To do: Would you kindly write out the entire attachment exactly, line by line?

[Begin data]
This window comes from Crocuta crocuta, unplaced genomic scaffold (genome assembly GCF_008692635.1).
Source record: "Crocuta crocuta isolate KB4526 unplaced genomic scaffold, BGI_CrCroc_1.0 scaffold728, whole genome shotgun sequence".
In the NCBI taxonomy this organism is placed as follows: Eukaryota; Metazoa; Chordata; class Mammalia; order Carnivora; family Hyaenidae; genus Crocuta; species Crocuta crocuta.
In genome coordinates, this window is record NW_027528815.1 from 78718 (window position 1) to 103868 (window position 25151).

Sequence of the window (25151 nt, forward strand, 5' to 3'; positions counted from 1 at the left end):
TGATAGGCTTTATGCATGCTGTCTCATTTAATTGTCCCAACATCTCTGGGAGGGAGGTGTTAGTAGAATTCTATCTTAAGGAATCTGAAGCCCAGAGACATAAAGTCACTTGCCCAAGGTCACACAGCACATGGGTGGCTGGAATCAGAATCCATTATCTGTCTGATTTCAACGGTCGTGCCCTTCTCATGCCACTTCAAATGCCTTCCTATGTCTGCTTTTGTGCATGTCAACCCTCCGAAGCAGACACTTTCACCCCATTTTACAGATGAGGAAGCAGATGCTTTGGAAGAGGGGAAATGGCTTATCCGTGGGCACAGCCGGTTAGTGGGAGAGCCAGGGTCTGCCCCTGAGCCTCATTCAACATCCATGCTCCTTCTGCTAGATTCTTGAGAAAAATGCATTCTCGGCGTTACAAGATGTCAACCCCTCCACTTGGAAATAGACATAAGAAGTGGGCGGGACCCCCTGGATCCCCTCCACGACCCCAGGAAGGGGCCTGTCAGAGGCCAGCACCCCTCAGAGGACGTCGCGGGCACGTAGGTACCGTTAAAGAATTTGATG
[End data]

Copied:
This window comes from Crocuta crocuta, unplaced genomic scaffold (genome assembly GCF_008692635.1).
Source record: "Crocuta crocuta isolate KB4526 unplaced genomic scaffold, BGI_CrCroc_1.0 scaffold728, whole genome shotgun sequence".
In the NCBI taxonomy this organism is placed as follows: Eukaryota; Metazoa; Chordata; class Mammalia; order Carnivora; family Hyaenidae; genus Crocuta; species Crocuta crocuta.
In genome coordinates, this window is record NW_027528815.1 from 78718 (window position 1) to 103868 (window position 25151).

Sequence of the window (25151 nt, forward strand, 5' to 3'; positions counted from 1 at the left end):
TGATAGGCTTTATGCATGCTGTCTCATTTAATTGTCCCAACATCTCTGGGAGGGAGGTGTTAGTAGAATTCTATCTTAAGGAATCTGAAGCCCAGAGACATAAAGTCACTTGCCCAAGGTCACACAGCACATGGGTGGCTGGAATCAGAATCCATTATCTGTCTGATTTCAACGGTCGTGCCCTTCTCATGCCACTTCAAATGCCTTCCTATGTCTGCTTTTGTGCATGTCAACCCTCCGAAGCAGACACTTTCACCCCATTTTACAGATGAGGAAGCAGATGCTTTGGAAGAGGGGAAATGGCTTATCCGTGGGCACAGCCGGTTAGTGGGAGAGCCAGGGTCTGCCCCTGAGCCTCATTCAACATCCATGCTCCTTCTGCTAGATTCTTGAGAAAAATGCATTCTCGGCGTTACAAGATGTCAACCCCTCCACTTGGAAATAGACATAAGAAGTGGGCGGGACCCCCTGGATCCCCTCCACGACCCCAGGAAGGGGCCTGTCAGAGGCCAGCACCCCTCAGAGGACGTCGCGGGCACGTAGGTACCGTTAAAGAATTTGATG